• Juice from ½ lemon
  • Splash of vanilla
  • Confectioner’s sugar

  • 1-2 carrots
  • ½ cup sugar
  • ½ cup water


Preheat oven to 350°F. Line muffin cups with paper liners.

Whisk together flour, baking powder, baking soda, salt, cinnamon, ginger, and nutmeg in a bowl.

Coarsely grate the carrots, then whisk them together with oil, eggs, sugar, vanilla, and optional walnuts in a large bowl. Stir in the flour mixture until just combined.

Divide batter among muffin cups and bake until golden and a wooden pick inserted into center of a cupcake comes out clean, 20-25 minutes.

Remove cupcakes from pan and cool completely on wire rack. Turn oven down to 225°F.

While you’re waiting for the cupcakes to cool, make the carrot curls by using a sharp peeler to peel at least 12 long, broad ribbons of carrot. (You’ll probably want to make a few extra, in case a few self-destruct during the candying process….or get eaten before they make it to a cupcake.)

Combine ½ cup water and ½ cup white sugar in a saucepan and heat until dissolved. Add carrot ribbons and simmer for about 10 minutes, until carrots are well coated.

Fish out carrot ribbons and lay them out on a foil (or parchment paper, if you have it)-lined baking sheet, then bake for about 10 minutes.

Turn off the oven and remove carrot ribbons. Form the still pliable ribbons into curls or whatever shape you want. Chill in the fridge until ready to use.

Mix together all frosting ingredients -- using more confectioner's sugar to make it more sweet/thick, to taste -- and slather on cooled cupcakes. Top with a carrot curl. Fancy!

Friday, August 9, 2013

Making healthy food affordable

Earlier this week at the Suitland farmers' market, a woman came up to the information table with her EBT (food stamp) card. She wanted to spend $1.50 at our market. "Well," I explained, "We can only do whole dollar increments. But you know, since we match food stamps here, you can actually just spend a dollar and then we'll give you another dollar to buy fruits and vegetables. It's part of our Maryland Market Money program. You'll have another fifty cents to use on something today. We match up to $10 every week when you use your food stamp card."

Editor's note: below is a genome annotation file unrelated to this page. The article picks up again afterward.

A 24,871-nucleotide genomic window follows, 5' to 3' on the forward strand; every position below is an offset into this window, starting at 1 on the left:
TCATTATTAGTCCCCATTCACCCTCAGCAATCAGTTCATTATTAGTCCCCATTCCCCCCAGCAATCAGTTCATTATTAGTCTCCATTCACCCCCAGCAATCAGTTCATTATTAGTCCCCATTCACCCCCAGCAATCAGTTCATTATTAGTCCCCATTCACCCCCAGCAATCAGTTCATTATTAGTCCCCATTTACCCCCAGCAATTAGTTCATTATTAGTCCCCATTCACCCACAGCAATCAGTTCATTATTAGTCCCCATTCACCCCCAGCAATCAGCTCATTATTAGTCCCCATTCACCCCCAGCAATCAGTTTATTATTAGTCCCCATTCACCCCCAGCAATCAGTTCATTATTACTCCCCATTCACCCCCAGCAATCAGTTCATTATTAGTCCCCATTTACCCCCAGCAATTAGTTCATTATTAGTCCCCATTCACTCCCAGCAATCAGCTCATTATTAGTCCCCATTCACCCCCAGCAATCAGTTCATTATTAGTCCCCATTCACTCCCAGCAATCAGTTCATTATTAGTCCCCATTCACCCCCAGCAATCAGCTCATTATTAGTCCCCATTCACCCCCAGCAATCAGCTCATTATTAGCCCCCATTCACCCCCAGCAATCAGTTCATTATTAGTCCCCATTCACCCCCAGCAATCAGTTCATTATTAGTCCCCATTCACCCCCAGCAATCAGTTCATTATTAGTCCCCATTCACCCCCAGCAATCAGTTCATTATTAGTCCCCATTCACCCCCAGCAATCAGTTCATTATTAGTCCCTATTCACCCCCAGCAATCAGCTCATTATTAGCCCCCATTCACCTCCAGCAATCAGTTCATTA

She smiled the biggest smile I'd seen all day. "Wait, so then I can get another bell pepper?" Yes, ma'am, and a cucumber. Affordability shouldn't keep anyone from being able to buy healthy food. "See you next Tuesday!"

And word is spreading. Slowly but surely, folks are learning about our market and what we're trying to do out here. A few reporters have called in recent weeks, elated at the small dent we are putting in the historic food desert in southern Prince George's County. We're getting there. Now if we can just keep people from stealing our market signs, we might get the word out a little faster....

Know any local printers willing to donate a couple dozen "Farmers Market This Way" signs?